Let's start with the basics. Most sexual misconduct cases at US schools are Title IX cases. Title IX is a federal law passed in 1972 that prohibits sexual discrimination and harassment in all federally funded education programs. In addition to its general provisions, it contains an extensive set of rules for how colleges and universities should go about investigating and adjudicating all allegations.

So, while UNC doesn't publish any guidance on how it handles sexual misconduct cases, we can provide a basic outline of the process.

  • First, UNC must have a designated Title IX Coordinator to handle these cases. All faculty are required to report any knowledge they may have of misconduct, but only a Complainant (alleged victim) or the Coordinator may sign an official complaint against you.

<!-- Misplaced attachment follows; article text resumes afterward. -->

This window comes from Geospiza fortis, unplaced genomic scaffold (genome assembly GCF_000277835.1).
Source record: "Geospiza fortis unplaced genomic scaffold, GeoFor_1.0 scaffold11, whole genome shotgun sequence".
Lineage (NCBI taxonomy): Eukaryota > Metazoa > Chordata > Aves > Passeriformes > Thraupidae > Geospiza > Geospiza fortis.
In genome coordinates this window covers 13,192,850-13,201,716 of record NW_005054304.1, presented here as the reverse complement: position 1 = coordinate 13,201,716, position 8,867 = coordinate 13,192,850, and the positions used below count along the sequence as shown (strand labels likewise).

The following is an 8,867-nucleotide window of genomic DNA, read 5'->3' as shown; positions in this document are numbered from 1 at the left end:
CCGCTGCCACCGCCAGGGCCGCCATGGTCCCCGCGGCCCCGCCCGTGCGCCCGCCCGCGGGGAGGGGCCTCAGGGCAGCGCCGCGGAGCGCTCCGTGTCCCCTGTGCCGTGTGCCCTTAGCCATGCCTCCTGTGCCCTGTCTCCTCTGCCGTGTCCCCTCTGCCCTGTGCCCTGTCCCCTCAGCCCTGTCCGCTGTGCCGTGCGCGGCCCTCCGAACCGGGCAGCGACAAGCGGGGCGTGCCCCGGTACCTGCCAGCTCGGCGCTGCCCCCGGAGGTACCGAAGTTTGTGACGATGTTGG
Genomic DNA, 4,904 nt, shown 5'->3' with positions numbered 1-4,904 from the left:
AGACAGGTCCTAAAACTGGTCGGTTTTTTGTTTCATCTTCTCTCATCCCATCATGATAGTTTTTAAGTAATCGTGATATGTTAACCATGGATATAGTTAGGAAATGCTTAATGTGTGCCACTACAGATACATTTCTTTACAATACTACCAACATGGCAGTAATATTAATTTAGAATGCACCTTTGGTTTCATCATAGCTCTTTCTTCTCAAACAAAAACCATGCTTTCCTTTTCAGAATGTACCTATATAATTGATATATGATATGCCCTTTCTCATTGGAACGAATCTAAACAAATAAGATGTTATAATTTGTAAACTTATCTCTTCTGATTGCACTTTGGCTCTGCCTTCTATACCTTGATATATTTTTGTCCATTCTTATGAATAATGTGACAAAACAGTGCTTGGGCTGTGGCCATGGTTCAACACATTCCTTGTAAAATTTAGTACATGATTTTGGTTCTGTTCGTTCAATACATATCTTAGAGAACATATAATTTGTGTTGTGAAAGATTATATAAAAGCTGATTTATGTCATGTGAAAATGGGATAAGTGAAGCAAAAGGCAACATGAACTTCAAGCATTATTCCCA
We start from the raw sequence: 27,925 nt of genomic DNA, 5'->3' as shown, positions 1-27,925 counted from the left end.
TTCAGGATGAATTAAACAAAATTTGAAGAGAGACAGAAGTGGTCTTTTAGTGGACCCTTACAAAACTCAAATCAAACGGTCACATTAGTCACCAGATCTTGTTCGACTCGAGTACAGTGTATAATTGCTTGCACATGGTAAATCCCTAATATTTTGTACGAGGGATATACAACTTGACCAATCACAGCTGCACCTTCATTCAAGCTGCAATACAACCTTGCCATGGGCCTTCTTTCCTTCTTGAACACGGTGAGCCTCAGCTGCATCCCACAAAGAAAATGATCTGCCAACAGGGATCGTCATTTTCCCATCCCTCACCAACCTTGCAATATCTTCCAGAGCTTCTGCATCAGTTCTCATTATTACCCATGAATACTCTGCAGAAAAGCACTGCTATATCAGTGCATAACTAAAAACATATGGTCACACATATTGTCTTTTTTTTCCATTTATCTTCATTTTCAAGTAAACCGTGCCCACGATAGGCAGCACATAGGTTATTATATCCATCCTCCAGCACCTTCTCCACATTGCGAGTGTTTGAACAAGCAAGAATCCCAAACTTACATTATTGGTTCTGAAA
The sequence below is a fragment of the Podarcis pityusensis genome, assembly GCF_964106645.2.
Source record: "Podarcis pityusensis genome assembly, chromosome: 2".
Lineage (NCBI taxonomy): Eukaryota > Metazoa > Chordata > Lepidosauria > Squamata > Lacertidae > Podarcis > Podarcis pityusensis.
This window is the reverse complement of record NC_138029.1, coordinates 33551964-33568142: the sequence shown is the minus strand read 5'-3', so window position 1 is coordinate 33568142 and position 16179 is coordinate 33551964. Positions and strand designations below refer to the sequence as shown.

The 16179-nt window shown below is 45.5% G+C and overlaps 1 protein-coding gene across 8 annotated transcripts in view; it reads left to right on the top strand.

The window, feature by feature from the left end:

• If you are being investigated, you are entitled to notice of the charges. This notice must include the name of the Complainant as well as details about the allegation.
  • Title IX guarantees you several important due process rights. These include
    • The right to be treated equally to the Complainant in all matters
    • The right to be presumed “not responsible” (innocent) until proven “responsible” (guilty)
    • The right to an advisor, who may be an attorney
    • The right to be investigated and adjudicated by non-biased individuals
    • The right to review all evidence against you
    • The right to present evidence and suggest witnesses
    • The right to advanced notice of all meetings and proceedings in the case